Today’s Scripture comes from the section of Matthew’s Gospel where Jesus is beginning to get some serious opposition from the Jewish leadership. At the beginning of the chapter John sends his disciples to ask Jesus if he is “the one who is to come, or should we look for another” (v.3) I am willing to bet that they were looking for another because what we are treated to in today’s text is a resounding NO to Jesus’ message. It spells a rejection and a refusal to be moved to believe what they see and hear about Jesus.
How exasperating for Jesus. He has come to share his very self with humanity, even to giving up his life, and we cannot see our way to accepting his message of love. It was too radical for the Jewish leadership to accept then and even today. That is what it boils down to, at least it seems that way to me. If we think that this situation could only happen in Gospel times, then sadly we are very mistaken. Look around, look within!
Have you ever given your love only to have it thrown back in your face? It can be very hurtful and may leave a resentful attitude in our hearts. The miracle about Jesus here is that it doesn’t make him bitter. He willingly continues his mission. I admit to hearing his exasperation but then that is only the author putting those words on the lips of Jesus. I wonder what does the author wish us to understand today more than 2,000 years later at the close of the second week of Advent and on the feast of St. Lucy? The name Lucy means light. What beacon of light do you see and hear in this reading?
For me it is the last line of the text, “But wisdom is vindicated by her works” (at the end of verse 19).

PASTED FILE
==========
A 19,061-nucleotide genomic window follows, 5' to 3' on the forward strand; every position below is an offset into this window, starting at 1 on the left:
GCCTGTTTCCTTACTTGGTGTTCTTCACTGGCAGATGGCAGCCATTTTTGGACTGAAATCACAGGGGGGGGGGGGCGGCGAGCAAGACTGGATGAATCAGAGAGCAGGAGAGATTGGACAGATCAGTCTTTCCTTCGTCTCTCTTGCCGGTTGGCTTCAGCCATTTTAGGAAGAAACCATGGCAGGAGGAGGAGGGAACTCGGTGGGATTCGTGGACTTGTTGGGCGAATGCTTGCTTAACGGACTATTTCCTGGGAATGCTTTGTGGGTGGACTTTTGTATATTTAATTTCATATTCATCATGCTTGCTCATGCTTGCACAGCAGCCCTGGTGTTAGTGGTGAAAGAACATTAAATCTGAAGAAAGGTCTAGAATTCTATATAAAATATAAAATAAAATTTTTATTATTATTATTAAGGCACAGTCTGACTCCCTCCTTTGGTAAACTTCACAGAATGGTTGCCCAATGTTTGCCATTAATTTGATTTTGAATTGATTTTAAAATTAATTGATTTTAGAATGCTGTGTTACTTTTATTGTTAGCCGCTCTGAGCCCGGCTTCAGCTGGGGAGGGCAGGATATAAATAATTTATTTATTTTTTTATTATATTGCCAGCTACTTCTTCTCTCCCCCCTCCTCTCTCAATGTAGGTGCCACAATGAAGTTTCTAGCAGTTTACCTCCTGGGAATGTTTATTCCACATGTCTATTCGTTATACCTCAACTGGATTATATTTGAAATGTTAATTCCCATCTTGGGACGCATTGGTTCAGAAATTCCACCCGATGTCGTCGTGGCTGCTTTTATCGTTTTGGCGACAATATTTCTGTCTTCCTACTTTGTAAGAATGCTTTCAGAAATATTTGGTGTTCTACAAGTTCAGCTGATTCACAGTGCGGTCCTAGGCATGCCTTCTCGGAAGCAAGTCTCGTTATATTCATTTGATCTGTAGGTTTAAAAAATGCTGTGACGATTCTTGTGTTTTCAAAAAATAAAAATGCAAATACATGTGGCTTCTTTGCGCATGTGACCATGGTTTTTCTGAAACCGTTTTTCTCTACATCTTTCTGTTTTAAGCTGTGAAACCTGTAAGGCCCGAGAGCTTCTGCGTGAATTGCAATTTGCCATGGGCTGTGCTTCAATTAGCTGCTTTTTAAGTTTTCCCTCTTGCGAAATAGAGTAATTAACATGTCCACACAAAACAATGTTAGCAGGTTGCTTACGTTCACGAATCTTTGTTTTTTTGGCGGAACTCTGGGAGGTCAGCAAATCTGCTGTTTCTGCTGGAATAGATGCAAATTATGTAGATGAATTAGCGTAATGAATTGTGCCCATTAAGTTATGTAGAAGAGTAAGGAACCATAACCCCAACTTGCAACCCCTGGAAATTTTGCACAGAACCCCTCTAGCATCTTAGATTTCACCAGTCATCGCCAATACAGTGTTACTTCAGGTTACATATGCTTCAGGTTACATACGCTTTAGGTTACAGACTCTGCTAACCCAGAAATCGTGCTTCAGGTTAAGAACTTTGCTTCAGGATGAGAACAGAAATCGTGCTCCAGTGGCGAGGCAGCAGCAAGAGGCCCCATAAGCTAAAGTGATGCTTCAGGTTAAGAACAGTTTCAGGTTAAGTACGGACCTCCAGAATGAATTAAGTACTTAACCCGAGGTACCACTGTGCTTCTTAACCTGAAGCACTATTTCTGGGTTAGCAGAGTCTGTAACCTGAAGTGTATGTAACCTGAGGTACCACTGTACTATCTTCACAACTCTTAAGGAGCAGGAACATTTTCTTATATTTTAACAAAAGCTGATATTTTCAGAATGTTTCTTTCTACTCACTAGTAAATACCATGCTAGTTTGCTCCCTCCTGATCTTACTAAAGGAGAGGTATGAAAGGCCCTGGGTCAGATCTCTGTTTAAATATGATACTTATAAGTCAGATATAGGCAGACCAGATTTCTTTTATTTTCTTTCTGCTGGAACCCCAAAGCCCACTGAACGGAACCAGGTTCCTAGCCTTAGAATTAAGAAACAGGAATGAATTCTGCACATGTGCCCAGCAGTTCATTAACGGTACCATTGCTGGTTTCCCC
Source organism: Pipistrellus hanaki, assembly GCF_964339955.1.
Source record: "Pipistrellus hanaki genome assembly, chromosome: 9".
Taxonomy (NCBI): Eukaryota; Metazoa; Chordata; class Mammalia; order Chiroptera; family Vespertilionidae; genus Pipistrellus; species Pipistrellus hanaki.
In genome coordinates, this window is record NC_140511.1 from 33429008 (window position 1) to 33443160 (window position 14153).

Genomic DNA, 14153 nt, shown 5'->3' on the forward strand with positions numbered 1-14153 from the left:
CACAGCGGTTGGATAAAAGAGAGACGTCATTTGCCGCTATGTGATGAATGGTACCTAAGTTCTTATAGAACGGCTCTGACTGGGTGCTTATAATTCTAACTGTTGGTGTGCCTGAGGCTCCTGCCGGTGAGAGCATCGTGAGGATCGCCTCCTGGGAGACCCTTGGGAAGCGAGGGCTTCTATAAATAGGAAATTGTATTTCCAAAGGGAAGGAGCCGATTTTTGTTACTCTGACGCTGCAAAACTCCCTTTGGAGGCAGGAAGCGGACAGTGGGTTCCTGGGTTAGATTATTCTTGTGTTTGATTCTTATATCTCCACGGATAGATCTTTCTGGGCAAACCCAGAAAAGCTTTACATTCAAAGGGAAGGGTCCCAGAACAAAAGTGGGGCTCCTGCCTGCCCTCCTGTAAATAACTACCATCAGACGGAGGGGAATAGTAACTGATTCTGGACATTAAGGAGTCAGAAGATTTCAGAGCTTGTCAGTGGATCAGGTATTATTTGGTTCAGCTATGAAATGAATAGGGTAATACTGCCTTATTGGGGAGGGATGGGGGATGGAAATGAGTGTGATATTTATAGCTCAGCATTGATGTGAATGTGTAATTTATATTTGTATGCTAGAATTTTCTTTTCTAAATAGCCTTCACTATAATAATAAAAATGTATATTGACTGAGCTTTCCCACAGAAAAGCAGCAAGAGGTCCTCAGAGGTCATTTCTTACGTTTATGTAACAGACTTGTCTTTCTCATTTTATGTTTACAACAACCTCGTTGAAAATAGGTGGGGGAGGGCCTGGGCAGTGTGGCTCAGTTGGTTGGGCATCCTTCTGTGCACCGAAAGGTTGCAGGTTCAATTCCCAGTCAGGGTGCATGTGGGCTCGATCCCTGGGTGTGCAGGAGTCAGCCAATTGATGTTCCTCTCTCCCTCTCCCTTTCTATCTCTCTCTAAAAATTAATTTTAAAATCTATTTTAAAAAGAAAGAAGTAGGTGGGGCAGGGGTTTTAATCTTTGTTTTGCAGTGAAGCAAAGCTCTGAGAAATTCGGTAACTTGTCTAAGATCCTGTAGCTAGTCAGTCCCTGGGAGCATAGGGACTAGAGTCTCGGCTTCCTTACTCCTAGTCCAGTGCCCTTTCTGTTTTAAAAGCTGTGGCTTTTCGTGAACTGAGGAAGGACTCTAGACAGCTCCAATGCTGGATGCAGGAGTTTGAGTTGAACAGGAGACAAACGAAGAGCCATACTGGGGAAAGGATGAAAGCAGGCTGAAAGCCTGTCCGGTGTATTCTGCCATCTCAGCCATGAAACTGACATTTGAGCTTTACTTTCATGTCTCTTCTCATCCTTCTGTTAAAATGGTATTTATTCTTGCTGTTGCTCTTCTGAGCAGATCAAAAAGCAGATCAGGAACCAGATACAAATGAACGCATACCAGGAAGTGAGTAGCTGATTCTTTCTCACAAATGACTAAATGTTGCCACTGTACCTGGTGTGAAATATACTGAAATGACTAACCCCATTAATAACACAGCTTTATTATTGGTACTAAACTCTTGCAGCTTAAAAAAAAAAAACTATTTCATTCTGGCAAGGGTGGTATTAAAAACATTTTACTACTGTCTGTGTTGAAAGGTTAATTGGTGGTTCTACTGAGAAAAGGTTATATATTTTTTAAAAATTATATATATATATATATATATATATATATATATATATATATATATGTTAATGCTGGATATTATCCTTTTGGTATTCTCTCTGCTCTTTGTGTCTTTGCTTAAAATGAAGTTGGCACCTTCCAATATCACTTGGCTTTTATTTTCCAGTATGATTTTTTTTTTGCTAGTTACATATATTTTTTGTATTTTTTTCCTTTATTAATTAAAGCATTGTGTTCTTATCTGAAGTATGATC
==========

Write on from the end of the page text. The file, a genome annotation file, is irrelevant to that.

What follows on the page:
Our first reading from Isaiah speaks to this wisdom and how both to recognize it and receive it. Although we are told how to achieve it, there is simply no earning it. It is a gift and it sets a beautiful future full of hope.
Over Thanksgiving weekend, our sixth grandchild was born—what joy is the gift of new life. This has been a year of babies in our family and among our friends. It fills me with hope to be surrounded by new life!
Psalm 1 also suggests that prosperity comes from being planted deeply in God. That will bear great fruit. Not like the wicked who ignore God’s commands.
How many times have we read these lines and judged those on the “wicked” side of Jesus? That is the easy default pattern. However, I believe the challenge for us is to go deeper with the text long enough to understand something new. The new here is to stay the course amid all the polarization and discouragement. To hope in new life for our future and trust in the divine plan for our world.
May we be firmly rooted in God so that we can stay the course. May we look to the future coming of Christ in our lives, daily. May we know what that looks like! Come, Lord, Jesus, come! Amen.
Jean Bowler is a retreatant at Mater Dolorosa Passionist Retreat Center in Sierra Madre, California, and a member of the Office of Mission Effectiveness Board of Holy Cross Province.